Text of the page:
Not much else in the small room…a very ornate coat hook and a few other fixtures. No sink, but outside there was a metal water “cooler” with a push button spigot. Across from the “Toilet” was the coal burning stove…the only source of heat for passengers on a winter trip, and ornate lights hung from the ceiling, which from what I learned so far were fed by kerosene.  

To get a better idea of the insides of an actual narrow gauge passenger car, I went exploring. These cars were closed to the public, but by climbing the steep steps, I could look down the aisles at the lighting, hat racks, and seating. The narrow gauge cars were a little less fancy than the Midland car I walked through, with bench seats instead of individual adjustable seats.  There was one restroom and one wood stove at either end of the car. These were labeled Mujeres: "Women" and Hombres: "Gentlemen." I wondered where this car had been.

It was helpful to know ahead of time that most 
passenger cars for the smaller Colorado lines were made by the Denver and Rio Grande Railroad, which is what this car and the two other Narrow Gauge cars I looked at were labeled. I was specifically looking for information on the Florence and Cripple Creek Railroad, but through reading discovered that for the first years of operation, they leased cards from the Denver and Rio Grande. Bingo. If not a D&RG car, then likely the Florence and Cripple Creek cars were made by them and should be fairly similar in structure and inside components.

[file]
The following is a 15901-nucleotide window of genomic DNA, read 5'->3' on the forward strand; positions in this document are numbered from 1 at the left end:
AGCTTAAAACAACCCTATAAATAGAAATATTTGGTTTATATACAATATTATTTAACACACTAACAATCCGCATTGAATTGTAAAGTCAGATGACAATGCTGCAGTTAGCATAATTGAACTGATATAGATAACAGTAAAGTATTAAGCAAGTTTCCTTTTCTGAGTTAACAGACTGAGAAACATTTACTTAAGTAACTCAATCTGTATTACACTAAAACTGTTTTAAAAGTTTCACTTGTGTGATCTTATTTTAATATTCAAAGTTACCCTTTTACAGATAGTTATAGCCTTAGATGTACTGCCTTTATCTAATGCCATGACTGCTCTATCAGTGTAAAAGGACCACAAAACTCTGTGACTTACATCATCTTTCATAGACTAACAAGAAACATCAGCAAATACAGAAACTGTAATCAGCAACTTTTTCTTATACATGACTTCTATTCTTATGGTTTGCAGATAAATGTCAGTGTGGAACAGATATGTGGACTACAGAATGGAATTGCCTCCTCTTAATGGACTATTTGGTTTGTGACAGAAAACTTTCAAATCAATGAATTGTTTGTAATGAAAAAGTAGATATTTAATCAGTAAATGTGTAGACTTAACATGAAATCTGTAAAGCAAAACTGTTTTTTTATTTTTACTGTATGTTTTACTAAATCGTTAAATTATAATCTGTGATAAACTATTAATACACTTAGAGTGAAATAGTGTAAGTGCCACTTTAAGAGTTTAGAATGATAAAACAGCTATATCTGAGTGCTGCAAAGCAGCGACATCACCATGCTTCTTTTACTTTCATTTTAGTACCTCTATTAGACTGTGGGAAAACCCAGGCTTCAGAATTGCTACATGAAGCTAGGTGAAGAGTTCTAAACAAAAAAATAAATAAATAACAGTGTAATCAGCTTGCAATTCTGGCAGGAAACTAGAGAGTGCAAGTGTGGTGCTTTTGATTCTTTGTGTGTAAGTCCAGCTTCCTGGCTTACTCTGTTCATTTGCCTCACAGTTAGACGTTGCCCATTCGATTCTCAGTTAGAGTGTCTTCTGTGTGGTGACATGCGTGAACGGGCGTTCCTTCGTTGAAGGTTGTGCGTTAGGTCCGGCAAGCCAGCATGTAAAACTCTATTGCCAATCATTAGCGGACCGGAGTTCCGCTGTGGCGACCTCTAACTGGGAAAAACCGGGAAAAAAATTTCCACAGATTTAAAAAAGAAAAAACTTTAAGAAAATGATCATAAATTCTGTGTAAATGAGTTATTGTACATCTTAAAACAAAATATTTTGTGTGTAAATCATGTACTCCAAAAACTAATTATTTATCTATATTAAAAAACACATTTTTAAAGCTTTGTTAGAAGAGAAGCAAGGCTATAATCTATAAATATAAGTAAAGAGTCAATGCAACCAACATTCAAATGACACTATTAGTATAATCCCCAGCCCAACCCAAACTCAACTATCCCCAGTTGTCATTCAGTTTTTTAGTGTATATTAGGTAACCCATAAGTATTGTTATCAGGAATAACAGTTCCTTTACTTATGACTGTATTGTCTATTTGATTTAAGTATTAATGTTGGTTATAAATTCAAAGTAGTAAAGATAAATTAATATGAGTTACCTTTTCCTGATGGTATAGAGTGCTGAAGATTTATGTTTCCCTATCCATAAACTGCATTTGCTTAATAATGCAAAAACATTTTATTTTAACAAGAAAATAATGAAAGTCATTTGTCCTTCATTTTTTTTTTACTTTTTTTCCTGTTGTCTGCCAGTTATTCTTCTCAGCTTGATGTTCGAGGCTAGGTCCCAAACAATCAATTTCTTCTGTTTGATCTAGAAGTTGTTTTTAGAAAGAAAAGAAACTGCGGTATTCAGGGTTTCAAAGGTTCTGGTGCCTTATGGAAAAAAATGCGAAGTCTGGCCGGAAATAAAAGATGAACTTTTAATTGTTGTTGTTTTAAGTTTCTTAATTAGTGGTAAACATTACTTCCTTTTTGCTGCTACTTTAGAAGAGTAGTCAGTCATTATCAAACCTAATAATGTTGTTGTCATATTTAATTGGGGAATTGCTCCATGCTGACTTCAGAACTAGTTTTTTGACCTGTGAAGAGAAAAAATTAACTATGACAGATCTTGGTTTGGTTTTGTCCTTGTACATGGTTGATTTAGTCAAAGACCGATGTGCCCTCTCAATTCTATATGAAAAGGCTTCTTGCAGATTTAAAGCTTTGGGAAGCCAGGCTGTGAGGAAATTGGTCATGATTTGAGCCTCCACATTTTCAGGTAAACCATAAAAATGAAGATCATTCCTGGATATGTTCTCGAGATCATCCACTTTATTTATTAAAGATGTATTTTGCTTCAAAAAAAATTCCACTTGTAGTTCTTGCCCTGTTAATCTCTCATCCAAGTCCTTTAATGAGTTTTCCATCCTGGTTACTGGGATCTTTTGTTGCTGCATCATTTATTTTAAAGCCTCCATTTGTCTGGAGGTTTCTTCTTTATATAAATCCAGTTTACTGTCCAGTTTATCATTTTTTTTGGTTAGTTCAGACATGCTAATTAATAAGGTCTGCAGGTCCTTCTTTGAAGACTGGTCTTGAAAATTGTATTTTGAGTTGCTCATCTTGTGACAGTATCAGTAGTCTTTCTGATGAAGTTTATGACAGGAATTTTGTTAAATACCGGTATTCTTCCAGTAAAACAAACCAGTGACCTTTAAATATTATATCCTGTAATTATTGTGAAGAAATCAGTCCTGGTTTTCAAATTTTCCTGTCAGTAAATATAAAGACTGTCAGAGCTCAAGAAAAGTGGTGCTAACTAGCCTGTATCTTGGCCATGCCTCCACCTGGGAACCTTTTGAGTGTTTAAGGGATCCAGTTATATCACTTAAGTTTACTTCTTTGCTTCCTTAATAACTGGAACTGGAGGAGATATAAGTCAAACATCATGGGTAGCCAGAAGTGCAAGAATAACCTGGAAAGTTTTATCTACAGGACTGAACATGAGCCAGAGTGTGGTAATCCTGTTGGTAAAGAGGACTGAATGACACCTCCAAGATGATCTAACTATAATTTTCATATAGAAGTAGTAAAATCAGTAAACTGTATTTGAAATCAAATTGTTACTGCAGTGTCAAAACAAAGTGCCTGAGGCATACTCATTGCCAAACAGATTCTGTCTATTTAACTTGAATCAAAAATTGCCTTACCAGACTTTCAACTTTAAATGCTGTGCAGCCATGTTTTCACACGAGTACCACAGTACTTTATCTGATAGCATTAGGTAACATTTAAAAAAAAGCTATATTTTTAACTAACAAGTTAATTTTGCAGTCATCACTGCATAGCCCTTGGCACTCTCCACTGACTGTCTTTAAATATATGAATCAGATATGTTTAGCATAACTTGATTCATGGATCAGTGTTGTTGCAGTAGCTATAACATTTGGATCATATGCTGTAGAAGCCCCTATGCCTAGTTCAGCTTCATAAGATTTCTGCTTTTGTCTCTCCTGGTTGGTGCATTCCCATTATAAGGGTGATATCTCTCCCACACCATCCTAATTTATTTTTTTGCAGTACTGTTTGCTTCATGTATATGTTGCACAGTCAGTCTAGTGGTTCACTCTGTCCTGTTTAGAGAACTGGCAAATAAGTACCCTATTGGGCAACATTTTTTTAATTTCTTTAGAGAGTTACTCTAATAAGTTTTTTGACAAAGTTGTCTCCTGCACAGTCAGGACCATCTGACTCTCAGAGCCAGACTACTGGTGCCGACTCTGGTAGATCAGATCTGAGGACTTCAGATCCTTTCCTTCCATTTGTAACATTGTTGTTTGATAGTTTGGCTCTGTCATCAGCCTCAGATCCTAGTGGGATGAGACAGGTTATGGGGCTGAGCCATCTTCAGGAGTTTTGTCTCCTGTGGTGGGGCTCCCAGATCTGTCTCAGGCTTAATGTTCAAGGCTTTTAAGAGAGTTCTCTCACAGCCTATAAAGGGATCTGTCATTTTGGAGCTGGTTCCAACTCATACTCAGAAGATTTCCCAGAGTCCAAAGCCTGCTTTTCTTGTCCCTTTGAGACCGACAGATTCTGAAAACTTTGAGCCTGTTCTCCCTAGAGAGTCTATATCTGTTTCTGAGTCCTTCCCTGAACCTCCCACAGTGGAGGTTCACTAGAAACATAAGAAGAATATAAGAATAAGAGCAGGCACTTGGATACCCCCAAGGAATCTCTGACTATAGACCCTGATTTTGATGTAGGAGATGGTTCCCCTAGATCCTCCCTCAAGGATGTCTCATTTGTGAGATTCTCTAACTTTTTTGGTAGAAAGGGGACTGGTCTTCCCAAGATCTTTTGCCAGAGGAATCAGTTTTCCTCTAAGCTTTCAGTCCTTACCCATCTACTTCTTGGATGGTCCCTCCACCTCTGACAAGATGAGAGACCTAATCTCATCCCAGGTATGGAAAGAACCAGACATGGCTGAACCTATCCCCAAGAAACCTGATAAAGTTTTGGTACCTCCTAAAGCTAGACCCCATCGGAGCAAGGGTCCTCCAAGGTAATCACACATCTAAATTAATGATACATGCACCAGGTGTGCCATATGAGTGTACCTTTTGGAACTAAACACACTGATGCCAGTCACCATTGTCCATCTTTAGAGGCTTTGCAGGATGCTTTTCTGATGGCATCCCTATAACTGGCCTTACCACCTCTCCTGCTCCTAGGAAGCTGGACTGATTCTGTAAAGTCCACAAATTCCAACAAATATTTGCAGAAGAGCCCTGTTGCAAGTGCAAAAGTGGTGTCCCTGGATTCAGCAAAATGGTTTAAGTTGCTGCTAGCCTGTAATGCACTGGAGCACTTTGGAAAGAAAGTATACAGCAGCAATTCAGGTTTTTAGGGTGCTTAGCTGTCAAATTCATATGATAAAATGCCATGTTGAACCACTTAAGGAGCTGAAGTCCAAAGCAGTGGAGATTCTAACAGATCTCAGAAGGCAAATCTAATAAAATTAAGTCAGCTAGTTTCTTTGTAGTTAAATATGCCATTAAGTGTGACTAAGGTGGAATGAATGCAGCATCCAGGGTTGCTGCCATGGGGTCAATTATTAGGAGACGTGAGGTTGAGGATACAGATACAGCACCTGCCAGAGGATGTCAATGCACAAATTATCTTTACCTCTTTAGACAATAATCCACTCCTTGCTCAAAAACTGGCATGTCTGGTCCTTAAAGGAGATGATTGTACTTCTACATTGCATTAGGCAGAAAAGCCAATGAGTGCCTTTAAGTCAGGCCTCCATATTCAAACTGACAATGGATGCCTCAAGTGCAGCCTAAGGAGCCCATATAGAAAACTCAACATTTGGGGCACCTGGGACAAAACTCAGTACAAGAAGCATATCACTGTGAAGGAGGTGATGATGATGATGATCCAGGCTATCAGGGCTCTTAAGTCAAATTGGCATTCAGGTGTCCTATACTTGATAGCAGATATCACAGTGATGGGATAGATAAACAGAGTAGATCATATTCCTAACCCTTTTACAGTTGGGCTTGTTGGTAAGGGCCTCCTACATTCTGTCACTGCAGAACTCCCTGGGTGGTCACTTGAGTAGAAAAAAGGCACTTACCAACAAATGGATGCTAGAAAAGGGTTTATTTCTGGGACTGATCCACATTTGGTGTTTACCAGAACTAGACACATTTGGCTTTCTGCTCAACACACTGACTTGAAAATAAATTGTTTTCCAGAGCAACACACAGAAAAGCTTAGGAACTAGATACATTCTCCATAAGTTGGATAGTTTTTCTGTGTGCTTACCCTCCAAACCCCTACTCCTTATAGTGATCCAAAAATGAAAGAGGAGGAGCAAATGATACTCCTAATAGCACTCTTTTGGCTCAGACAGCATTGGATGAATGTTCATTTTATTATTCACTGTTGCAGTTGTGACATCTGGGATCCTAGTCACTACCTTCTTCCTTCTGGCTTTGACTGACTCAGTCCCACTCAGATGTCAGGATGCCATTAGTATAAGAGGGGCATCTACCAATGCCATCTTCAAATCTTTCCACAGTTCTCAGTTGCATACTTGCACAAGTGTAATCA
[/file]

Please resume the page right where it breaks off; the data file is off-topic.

When I write historical fiction, I want to be as close as possible to the actual time period I’m writing about so  that the details are accurate and ring true. It’s not always possible to get exact, but as one historical fiction writer that I heard speak said is that if you can find evidence that it was probable, then you are OK…writing fiction, that is.

I’m still in the process of reading more on this subject and a couple others that came up during the draft of my new book set in Cripple Creek. I try to check multiple sources and come up with the best fit. Even browsing antique stores turns up some interesting tidbits, like the antique collapsible camping cup I recently ran across.

 I had to stuff my hands in pockets to keep from shelling out the three dollars to buy it. (These things can add up.)

Angel Self:  “This item isn't in the book.”
Devil Self:   “It might be in the next book.  ou know, I was thinking about a camping scene with Pa and Miss Sternum.”
Angel Self:  “Then when you write that book, you can come back and see if the cup’s still here.”

Left arm yanks right arm out the door.

In spite of a library and extensive web search, I've already purchased two railroad books.

 That’s enough. (For now.)

Nancy Oswald taught for more than twenty years in one room and two room schools in Canada, and more recently, in a K-12 school in rural Colorado. She lives with her husband, dogs, cats, cows, goats, and chickens on a family ranch in Cotopaxi, Colorado. Her Colorado-based historical fiction books include “Nothing Here But Stones,” ased on the Jewish colony in Cotopaxi in 1882; “Hard Face Moon,” based on the events leading up to and through the Sand Creek Massacre; and her most recent book about the adventures of Ruby and her donkey, Maude, in 1896 Cripple Creek, Colorado. Nancy's books have won both the WILLA and the Colorado Independent Publishers Evvy Award, and have been finalists for the Colorado Book Awards and the Western Writers of America Spur Awards.